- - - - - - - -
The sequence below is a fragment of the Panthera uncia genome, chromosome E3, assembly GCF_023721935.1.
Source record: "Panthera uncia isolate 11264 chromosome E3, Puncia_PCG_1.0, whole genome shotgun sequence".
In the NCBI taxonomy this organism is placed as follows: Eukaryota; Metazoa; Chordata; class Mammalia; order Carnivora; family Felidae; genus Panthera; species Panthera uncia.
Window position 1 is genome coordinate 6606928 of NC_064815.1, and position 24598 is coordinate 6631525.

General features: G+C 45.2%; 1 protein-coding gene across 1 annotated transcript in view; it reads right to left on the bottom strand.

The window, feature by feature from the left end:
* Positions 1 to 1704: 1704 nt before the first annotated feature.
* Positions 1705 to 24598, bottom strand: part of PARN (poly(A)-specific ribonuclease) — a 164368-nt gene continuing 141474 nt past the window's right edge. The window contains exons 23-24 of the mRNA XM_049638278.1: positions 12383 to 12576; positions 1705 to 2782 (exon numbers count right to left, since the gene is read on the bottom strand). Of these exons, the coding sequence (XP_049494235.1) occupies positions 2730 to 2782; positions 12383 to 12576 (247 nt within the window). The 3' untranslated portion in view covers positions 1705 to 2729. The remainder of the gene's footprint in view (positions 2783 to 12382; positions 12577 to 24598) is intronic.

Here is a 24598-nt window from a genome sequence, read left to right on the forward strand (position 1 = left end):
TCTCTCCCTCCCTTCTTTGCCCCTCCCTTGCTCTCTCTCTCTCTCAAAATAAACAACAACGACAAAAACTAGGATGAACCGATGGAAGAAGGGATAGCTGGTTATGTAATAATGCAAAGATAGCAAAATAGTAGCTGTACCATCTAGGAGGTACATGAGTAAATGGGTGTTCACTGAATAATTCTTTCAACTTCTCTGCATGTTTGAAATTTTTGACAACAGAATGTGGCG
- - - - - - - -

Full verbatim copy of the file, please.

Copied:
The sequence below is a fragment of the Panthera uncia genome, chromosome E3, assembly GCF_023721935.1.
Source record: "Panthera uncia isolate 11264 chromosome E3, Puncia_PCG_1.0, whole genome shotgun sequence".
In the NCBI taxonomy this organism is placed as follows: Eukaryota; Metazoa; Chordata; class Mammalia; order Carnivora; family Felidae; genus Panthera; species Panthera uncia.
Window position 1 is genome coordinate 6606928 of NC_064815.1, and position 24598 is coordinate 6631525.

General features: G+C 45.2%; 1 protein-coding gene across 1 annotated transcript in view; it reads right to left on the bottom strand.

The window, feature by feature from the left end:
* Positions 1 to 1704: 1704 nt before the first annotated feature.
* Positions 1705 to 24598, bottom strand: part of PARN (poly(A)-specific ribonuclease) — a 164368-nt gene continuing 141474 nt past the window's right edge. The window contains exons 23-24 of the mRNA XM_049638278.1: positions 12383 to 12576; positions 1705 to 2782 (exon numbers count right to left, since the gene is read on the bottom strand). Of these exons, the coding sequence (XP_049494235.1) occupies positions 2730 to 2782; positions 12383 to 12576 (247 nt within the window). The 3' untranslated portion in view covers positions 1705 to 2729. The remainder of the gene's footprint in view (positions 2783 to 12382; positions 12577 to 24598) is intronic.

Here is a 24598-nt window from a genome sequence, read left to right on the forward strand (position 1 = left end):
TCTCTCCCTCCCTTCTTTGCCCCTCCCTTGCTCTCTCTCTCTCTCAAAATAAACAACAACGACAAAAACTAGGATGAACCGATGGAAGAAGGGATAGCTGGTTATGTAATAATGCAAAGATAGCAAAATAGTAGCTGTACCATCTAGGAGGTACATGAGTAAATGGGTGTTCACTGAATAATTCTTTCAACTTCTCTGCATGTTTGAAATTTTTGACAACAGAATGTGGCG